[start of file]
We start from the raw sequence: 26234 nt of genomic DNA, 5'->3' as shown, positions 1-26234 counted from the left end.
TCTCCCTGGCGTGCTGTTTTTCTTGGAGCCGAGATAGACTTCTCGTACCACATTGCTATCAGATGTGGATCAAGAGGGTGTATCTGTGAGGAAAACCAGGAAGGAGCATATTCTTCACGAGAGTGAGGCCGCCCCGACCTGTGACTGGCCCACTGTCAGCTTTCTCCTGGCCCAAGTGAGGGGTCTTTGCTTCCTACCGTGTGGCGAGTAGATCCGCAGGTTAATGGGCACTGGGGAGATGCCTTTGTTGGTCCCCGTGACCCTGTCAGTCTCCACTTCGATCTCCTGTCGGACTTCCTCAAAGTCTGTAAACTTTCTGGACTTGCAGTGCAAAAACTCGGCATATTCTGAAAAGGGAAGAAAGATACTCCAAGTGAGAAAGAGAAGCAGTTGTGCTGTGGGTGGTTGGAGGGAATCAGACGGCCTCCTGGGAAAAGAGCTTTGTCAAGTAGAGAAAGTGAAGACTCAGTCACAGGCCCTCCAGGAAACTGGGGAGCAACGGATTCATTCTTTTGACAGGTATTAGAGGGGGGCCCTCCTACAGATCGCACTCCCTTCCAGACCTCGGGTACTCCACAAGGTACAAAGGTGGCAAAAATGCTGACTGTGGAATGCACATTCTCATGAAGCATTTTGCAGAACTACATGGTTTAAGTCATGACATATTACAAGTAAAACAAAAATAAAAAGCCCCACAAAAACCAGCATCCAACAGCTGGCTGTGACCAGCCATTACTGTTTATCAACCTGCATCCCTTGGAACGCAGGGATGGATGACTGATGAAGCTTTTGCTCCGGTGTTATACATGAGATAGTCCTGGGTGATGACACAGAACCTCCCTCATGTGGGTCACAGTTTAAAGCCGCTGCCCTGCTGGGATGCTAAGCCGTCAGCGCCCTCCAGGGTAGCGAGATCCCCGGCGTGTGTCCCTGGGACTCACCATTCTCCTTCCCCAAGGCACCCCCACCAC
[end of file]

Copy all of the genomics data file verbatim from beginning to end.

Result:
We start from the raw sequence: 26234 nt of genomic DNA, 5'->3' as shown, positions 1-26234 counted from the left end.
TCTCCCTGGCGTGCTGTTTTTCTTGGAGCCGAGATAGACTTCTCGTACCACATTGCTATCAGATGTGGATCAAGAGGGTGTATCTGTGAGGAAAACCAGGAAGGAGCATATTCTTCACGAGAGTGAGGCCGCCCCGACCTGTGACTGGCCCACTGTCAGCTTTCTCCTGGCCCAAGTGAGGGGTCTTTGCTTCCTACCGTGTGGCGAGTAGATCCGCAGGTTAATGGGCACTGGGGAGATGCCTTTGTTGGTCCCCGTGACCCTGTCAGTCTCCACTTCGATCTCCTGTCGGACTTCCTCAAAGTCTGTAAACTTTCTGGACTTGCAGTGCAAAAACTCGGCATATTCTGAAAAGGGAAGAAAGATACTCCAAGTGAGAAAGAGAAGCAGTTGTGCTGTGGGTGGTTGGAGGGAATCAGACGGCCTCCTGGGAAAAGAGCTTTGTCAAGTAGAGAAAGTGAAGACTCAGTCACAGGCCCTCCAGGAAACTGGGGAGCAACGGATTCATTCTTTTGACAGGTATTAGAGGGGGGCCCTCCTACAGATCGCACTCCCTTCCAGACCTCGGGTACTCCACAAGGTACAAAGGTGGCAAAAATGCTGACTGTGGAATGCACATTCTCATGAAGCATTTTGCAGAACTACATGGTTTAAGTCATGACATATTACAAGTAAAACAAAAATAAAAAGCCCCACAAAAACCAGCATCCAACAGCTGGCTGTGACCAGCCATTACTGTTTATCAACCTGCATCCCTTGGAACGCAGGGATGGATGACTGATGAAGCTTTTGCTCCGGTGTTATACATGAGATAGTCCTGGGTGATGACACAGAACCTCCCTCATGTGGGTCACAGTTTAAAGCCGCTGCCCTGCTGGGATGCTAAGCCGTCAGCGCCCTCCAGGGTAGCGAGATCCCCGGCGTGTGTCCCTGGGACTCACCATTCTCCTTCCCCAAGGCACCCCCACCAC